Best Practice Model Evaluation Research Design

The adopted research design uses the gold standard random assignment experimental design, as the Children’s Bureau had hoped we could. The research is focused primarily on attorneys who practice independently or in small firms or offices, the organizational form that most child representation takes. It seeks to test whether implementation of the QIC-ChildRep Best Practice Model of Child Representation improves child representation from its current practice, and, as a result,child welfare outcomes. Lawyers representing children in child protection cases are identified and then randomly assigned to two groups, a credentialed group(treatment group) and a comparison group. Our intervention for the credentialed group is the dissemination of the QIC Best Practice Model through two days of training and a system of coaching and supplemental trainings to facilitate fidelity to the Model.  The program of training and coaching emphasizes six core skills necessary to put into action the QIC Best Practice Model:

(1) Enter the child’s world and engage with the child

(2) Assess child safety

(3) Actively identify the needs of the child and family/diagnose the case  

(4) Advance a cogent case plan

(5) Develop a theory of the case that is active and forward-looking and that will give force and direction to the advocacy

(6) Advocacy Corollaries that emphasize problem-solving and non-adversarial means when possible.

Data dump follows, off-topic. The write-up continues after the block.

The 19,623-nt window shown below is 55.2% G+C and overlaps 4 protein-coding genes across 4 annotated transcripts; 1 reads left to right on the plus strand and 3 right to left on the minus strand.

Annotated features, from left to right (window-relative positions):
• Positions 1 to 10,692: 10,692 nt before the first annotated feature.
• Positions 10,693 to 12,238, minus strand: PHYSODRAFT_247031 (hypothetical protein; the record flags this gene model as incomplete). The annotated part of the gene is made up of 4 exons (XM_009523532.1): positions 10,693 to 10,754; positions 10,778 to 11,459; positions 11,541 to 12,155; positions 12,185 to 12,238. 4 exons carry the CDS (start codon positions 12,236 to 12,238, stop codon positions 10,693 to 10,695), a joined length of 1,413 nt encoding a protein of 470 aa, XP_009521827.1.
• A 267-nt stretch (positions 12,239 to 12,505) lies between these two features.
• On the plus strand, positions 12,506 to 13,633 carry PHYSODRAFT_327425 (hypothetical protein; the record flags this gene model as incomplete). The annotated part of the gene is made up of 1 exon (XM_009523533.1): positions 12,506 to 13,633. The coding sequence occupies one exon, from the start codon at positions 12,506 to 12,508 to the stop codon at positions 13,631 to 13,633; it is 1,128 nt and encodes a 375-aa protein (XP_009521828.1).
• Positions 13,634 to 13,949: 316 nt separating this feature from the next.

The coaching and supplemental training process we use is rooted in adult learning theory. The essential purpose of the supplemental “pod” trainings is to provide boosters of the original 2-day training to both maintain a common understanding of the model and provide an opportunity for group reflection on the implementation of its components. Another goal of the coaching and pod trainings is to build enduring communities of practice, i.e. sustainable learning communities that support each other both during and following the study.

The representation of credentialed lawyers will be compared with a comparison group in each state who do not receive the same training and coaching.

For both groups, child welfare outcome data will be collected from administrative data sources about children represented by project attorneys.  In addition, the participating lawyers are describing their representation through case-specific, web-based surveys.  Attorneys also completed an initial baseline survey about their backgrounds, attitudes and context for representation.

Interviews with attorneys and key personnel will also be conducted throughout the study. Among other things, those interviews will solicit opinions about the training needs of lawyers who represent children and about the QIC Model training program, information about barriers to and support available to attorneys practicing the QIC Best Practice Model, and will help gauge the amount of information about the QIC program is known outside of the treatment group attorneys. 

Through this study the child representation field has the opportunity to learn both whether attorneys trained and coached in this model of child representation provide better advocacy for their clients and whether that advocacy results in an improved process and better outcomes for children.